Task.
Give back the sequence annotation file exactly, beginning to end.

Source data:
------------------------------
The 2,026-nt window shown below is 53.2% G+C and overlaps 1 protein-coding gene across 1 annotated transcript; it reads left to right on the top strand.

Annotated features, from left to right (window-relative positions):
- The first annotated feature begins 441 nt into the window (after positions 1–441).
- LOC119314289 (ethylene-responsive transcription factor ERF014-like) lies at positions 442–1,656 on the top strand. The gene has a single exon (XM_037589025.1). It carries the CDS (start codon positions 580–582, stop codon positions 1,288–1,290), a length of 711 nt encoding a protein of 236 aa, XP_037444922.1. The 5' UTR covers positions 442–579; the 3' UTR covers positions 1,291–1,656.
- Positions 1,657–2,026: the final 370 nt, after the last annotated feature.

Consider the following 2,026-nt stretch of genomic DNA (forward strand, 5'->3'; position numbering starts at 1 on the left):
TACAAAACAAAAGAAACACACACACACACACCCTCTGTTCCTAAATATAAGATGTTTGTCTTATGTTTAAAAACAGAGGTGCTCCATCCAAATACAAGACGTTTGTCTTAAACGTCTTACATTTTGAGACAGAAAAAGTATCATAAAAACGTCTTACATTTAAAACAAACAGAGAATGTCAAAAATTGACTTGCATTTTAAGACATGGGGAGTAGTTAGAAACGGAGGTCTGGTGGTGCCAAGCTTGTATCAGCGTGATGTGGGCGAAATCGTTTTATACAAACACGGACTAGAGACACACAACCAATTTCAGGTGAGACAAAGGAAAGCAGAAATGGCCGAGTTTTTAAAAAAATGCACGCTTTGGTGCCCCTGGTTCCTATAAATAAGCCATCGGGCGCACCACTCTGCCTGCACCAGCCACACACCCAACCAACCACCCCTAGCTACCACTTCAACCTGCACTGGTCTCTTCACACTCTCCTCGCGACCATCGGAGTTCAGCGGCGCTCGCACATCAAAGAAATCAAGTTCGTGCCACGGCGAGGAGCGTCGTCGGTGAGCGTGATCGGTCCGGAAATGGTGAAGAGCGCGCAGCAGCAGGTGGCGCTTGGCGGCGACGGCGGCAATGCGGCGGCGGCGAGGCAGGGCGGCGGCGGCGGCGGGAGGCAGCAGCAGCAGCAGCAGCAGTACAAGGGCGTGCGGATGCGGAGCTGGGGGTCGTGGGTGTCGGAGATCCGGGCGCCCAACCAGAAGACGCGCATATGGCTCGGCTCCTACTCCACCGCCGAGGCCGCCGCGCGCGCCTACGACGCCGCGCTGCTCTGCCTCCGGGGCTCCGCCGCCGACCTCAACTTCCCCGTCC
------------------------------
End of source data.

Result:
The 2,026-nt window shown below is 53.2% G+C and overlaps 1 protein-coding gene across 1 annotated transcript; it reads left to right on the top strand.

Annotated features, from left to right (window-relative positions):
- The first annotated feature begins 441 nt into the window (after positions 1–441).
- LOC119314289 (ethylene-responsive transcription factor ERF014-like) lies at positions 442–1,656 on the top strand. The gene has a single exon (XM_037589025.1). It carries the CDS (start codon positions 580–582, stop codon positions 1,288–1,290), a length of 711 nt encoding a protein of 236 aa, XP_037444922.1. The 5' UTR covers positions 442–579; the 3' UTR covers positions 1,291–1,656.
- Positions 1,657–2,026: the final 370 nt, after the last annotated feature.

Consider the following 2,026-nt stretch of genomic DNA (forward strand, 5'->3'; position numbering starts at 1 on the left):
TACAAAACAAAAGAAACACACACACACACACCCTCTGTTCCTAAATATAAGATGTTTGTCTTATGTTTAAAAACAGAGGTGCTCCATCCAAATACAAGACGTTTGTCTTAAACGTCTTACATTTTGAGACAGAAAAAGTATCATAAAAACGTCTTACATTTAAAACAAACAGAGAATGTCAAAAATTGACTTGCATTTTAAGACATGGGGAGTAGTTAGAAACGGAGGTCTGGTGGTGCCAAGCTTGTATCAGCGTGATGTGGGCGAAATCGTTTTATACAAACACGGACTAGAGACACACAACCAATTTCAGGTGAGACAAAGGAAAGCAGAAATGGCCGAGTTTTTAAAAAAATGCACGCTTTGGTGCCCCTGGTTCCTATAAATAAGCCATCGGGCGCACCACTCTGCCTGCACCAGCCACACACCCAACCAACCACCCCTAGCTACCACTTCAACCTGCACTGGTCTCTTCACACTCTCCTCGCGACCATCGGAGTTCAGCGGCGCTCGCACATCAAAGAAATCAAGTTCGTGCCACGGCGAGGAGCGTCGTCGGTGAGCGTGATCGGTCCGGAAATGGTGAAGAGCGCGCAGCAGCAGGTGGCGCTTGGCGGCGACGGCGGCAATGCGGCGGCGGCGAGGCAGGGCGGCGGCGGCGGCGGGAGGCAGCAGCAGCAGCAGCAGCAGTACAAGGGCGTGCGGATGCGGAGCTGGGGGTCGTGGGTGTCGGAGATCCGGGCGCCCAACCAGAAGACGCGCATATGGCTCGGCTCCTACTCCACCGCCGAGGCCGCCGCGCGCGCCTACGACGCCGCGCTGCTCTGCCTCCGGGGCTCCGCCGCCGACCTCAACTTCCCCGTCC